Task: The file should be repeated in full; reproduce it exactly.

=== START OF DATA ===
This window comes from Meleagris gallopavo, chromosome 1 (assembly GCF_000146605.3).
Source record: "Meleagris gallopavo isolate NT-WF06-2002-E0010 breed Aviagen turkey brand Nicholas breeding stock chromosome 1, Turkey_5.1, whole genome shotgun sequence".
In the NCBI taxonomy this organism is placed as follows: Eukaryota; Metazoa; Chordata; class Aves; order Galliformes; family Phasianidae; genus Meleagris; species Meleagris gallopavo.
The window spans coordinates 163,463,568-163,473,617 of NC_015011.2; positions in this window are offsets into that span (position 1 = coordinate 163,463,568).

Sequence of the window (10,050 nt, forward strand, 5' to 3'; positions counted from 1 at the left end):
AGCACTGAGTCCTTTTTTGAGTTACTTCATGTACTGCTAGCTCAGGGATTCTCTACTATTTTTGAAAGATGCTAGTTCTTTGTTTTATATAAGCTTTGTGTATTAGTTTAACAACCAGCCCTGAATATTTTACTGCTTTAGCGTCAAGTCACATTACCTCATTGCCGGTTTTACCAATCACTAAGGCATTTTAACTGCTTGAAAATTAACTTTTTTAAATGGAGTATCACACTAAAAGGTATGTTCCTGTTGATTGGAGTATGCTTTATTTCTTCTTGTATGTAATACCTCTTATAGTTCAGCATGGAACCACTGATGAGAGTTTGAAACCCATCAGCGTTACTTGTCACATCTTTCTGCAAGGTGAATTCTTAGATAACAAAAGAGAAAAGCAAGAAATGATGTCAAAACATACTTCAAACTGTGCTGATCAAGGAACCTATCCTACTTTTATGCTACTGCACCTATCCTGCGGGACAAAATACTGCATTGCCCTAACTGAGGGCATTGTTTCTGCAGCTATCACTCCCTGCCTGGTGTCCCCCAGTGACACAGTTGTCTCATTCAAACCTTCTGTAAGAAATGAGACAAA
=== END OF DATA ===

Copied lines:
This window comes from Meleagris gallopavo, chromosome 1 (assembly GCF_000146605.3).
Source record: "Meleagris gallopavo isolate NT-WF06-2002-E0010 breed Aviagen turkey brand Nicholas breeding stock chromosome 1, Turkey_5.1, whole genome shotgun sequence".
In the NCBI taxonomy this organism is placed as follows: Eukaryota; Metazoa; Chordata; class Aves; order Galliformes; family Phasianidae; genus Meleagris; species Meleagris gallopavo.
The window spans coordinates 163,463,568-163,473,617 of NC_015011.2; positions in this window are offsets into that span (position 1 = coordinate 163,463,568).

Sequence of the window (10,050 nt, forward strand, 5' to 3'; positions counted from 1 at the left end):
AGCACTGAGTCCTTTTTTGAGTTACTTCATGTACTGCTAGCTCAGGGATTCTCTACTATTTTTGAAAGATGCTAGTTCTTTGTTTTATATAAGCTTTGTGTATTAGTTTAACAACCAGCCCTGAATATTTTACTGCTTTAGCGTCAAGTCACATTACCTCATTGCCGGTTTTACCAATCACTAAGGCATTTTAACTGCTTGAAAATTAACTTTTTTAAATGGAGTATCACACTAAAAGGTATGTTCCTGTTGATTGGAGTATGCTTTATTTCTTCTTGTATGTAATACCTCTTATAGTTCAGCATGGAACCACTGATGAGAGTTTGAAACCCATCAGCGTTACTTGTCACATCTTTCTGCAAGGTGAATTCTTAGATAACAAAAGAGAAAAGCAAGAAATGATGTCAAAACATACTTCAAACTGTGCTGATCAAGGAACCTATCCTACTTTTATGCTACTGCACCTATCCTGCGGGACAAAATACTGCATTGCCCTAACTGAGGGCATTGTTTCTGCAGCTATCACTCCCTGCCTGGTGTCCCCCAGTGACACAGTTGTCTCATTCAAACCTTCTGTAAGAAATGAGACAAA